New York Times op-ed: Trump Probably Avoided His Medicare Taxes, Too, by Fred T. Goldberg, Jr. (Skadden) & Michael Graetz (Columbia):
In the final debate, Hillary Clinton said she would secure Social Security and Medicare by raising taxes on high-income earners, including herself and her opponent, Donald J. Trump, “assuming he can’t figure out how to get out of it.”
As we’ve learned in the past few weeks, Mr. Trump has used all kinds of extravagant maneuvers to get out of paying taxes. Without Mr. Trump’s returns, we can’t know for certain whether he figured out a way to get out of paying into Medicare and Social Security. But we have some clues.
The only public information he has offered about his finances is buried in the 2015 Financial Disclosure Form 278e that he filed when he entered the Republican primary. According to his financial disclosure, Mr. Trump owns and controls an extensive business empire.
Given that, it seems incredible that he reported only $14,222 in total salary on his 2015 financial disclosure form, all of it paid by 208 Production LLC, which made his reality show “The Apprentice.” He claims that the other part of the form, which asks about “Sources of Compensation Exceeding $5,000 in a Year,” is “not applicable.”
That means that he was paid no salary by the more than 200 corporations that he owns and runs — corporations that own or manage businesses having more than a billion dollars in value and hundreds of millions of dollars in income.
By declaring such a low salary, Mr. Trump, we believe, avoided paying millions of dollars of Medicare taxes that should have gone to support senior citizens and their families. He may even have shortchanged Social Security by declaring salary and self-employment income below the limit on Social Security taxes ($118,500 in 2015). ...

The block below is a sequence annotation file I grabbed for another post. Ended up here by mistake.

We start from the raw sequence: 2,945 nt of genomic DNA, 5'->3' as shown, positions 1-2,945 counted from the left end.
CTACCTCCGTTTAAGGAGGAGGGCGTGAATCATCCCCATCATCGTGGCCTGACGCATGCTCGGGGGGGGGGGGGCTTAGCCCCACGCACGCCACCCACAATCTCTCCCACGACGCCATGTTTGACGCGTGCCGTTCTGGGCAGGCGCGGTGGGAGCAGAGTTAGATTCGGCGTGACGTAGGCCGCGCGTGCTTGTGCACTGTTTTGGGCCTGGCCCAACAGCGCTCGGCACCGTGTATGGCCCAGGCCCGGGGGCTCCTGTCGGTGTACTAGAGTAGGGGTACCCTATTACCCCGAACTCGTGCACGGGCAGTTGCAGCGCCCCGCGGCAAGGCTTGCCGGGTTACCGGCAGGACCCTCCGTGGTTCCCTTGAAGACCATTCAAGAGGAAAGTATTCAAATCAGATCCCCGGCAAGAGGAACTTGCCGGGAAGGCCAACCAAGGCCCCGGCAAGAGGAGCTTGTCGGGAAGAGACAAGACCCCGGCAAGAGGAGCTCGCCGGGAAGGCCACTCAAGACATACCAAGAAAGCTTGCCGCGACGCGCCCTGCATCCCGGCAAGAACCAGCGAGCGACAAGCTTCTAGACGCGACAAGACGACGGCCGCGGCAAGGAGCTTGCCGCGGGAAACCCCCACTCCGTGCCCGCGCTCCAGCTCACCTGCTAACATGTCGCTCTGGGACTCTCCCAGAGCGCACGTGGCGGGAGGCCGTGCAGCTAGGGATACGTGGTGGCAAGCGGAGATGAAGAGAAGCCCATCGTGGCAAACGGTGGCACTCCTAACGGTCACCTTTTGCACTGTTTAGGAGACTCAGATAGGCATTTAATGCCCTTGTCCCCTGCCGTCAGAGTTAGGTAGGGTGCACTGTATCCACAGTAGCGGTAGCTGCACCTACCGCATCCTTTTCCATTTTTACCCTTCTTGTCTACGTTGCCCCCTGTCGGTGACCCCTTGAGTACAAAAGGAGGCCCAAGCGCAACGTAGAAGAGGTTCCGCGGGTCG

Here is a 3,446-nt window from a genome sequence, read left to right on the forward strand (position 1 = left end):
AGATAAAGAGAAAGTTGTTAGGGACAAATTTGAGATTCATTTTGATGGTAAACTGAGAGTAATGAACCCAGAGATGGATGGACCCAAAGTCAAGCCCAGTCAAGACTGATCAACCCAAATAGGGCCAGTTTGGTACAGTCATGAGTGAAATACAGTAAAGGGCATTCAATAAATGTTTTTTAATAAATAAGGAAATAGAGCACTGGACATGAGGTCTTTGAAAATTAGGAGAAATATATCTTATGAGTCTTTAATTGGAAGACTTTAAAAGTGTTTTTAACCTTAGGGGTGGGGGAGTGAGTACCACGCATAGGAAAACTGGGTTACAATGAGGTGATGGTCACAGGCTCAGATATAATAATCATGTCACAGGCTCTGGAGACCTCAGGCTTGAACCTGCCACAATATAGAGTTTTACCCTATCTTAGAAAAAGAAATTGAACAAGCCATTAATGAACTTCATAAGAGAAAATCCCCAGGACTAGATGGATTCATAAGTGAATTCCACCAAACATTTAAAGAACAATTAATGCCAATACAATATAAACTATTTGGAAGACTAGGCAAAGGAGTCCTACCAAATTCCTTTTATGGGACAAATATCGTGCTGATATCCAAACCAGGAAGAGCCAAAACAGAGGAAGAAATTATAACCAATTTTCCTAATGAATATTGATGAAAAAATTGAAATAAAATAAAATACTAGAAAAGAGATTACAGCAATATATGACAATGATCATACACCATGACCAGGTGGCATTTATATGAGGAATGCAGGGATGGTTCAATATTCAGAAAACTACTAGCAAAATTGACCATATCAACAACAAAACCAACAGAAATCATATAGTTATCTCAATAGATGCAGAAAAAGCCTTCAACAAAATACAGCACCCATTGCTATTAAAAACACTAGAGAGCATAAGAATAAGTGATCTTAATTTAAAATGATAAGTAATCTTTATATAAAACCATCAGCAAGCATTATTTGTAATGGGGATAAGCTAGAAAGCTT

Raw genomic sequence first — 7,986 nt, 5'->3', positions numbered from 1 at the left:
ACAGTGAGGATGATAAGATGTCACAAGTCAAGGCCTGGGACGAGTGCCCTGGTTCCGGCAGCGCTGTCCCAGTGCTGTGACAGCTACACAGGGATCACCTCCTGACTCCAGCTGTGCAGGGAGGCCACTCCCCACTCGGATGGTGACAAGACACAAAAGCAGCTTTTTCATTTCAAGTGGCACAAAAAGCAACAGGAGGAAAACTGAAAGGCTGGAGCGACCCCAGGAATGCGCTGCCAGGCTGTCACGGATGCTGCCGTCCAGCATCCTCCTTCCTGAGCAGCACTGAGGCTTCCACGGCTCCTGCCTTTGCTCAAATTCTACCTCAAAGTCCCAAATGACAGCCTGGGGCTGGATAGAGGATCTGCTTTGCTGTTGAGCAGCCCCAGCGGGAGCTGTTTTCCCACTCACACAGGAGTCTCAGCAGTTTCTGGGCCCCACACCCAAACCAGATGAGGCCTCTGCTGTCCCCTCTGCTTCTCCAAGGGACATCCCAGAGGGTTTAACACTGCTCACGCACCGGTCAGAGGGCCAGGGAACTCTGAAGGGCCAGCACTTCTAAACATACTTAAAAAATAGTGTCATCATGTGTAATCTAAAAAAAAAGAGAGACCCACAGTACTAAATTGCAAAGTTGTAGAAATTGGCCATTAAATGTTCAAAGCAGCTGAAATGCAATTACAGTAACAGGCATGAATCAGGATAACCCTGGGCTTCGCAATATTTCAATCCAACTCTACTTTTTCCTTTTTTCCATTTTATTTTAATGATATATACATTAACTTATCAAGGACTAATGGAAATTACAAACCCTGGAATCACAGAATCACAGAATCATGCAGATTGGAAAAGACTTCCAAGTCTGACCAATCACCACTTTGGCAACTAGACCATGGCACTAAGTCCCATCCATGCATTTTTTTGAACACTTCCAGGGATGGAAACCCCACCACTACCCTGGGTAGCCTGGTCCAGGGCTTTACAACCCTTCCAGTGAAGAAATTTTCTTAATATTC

Mr. Trump would hardly be the only wealthy American who used tax schemes to avoid contributing to Medicare and Social Security. The Treasury has estimated that these loopholes cost about $25 billion a year. Such schemes tripped up the presidential candidates John Edwards in 2004 and Newt Gingrich in 2012. It is now called the Gingrich-Edwards Loophole in their dubious honor.
We can’t know for certain what Mr. Trump paid or did not pay without looking at his 1040, starting with Page 1 (showing his wages), Schedule SE (showing his self-employment income), Form 8959 (showing his additional 0.9 percent tax on salary and self-employment income above $250,000) and Form 8960 (showing his Medicare net investment income tax).
We don’t have his returns, so we don’t know what Mr. Trump paid. But absent any evidence to the contrary, the inescapable conclusion is that Mr. Trump has failed to pay millions of dollars in Medicare taxes.
TaxVox: Did Donald Trump Take Advantage of the Gingrich-Edwards Payroll Tax Loophole?, by Steven M. Rosenthal:
New information surfaced today that suggests that Donald Trump may not only have used aggressive tax planning to reduce his income tax bill to zero, he may also have avoided paying any Social Security and Medicare payroll tax on a substantial amount of his income. If so, he’d be at least the third well-known politician to rely on a gimmick to avoid payroll taxes on consulting income.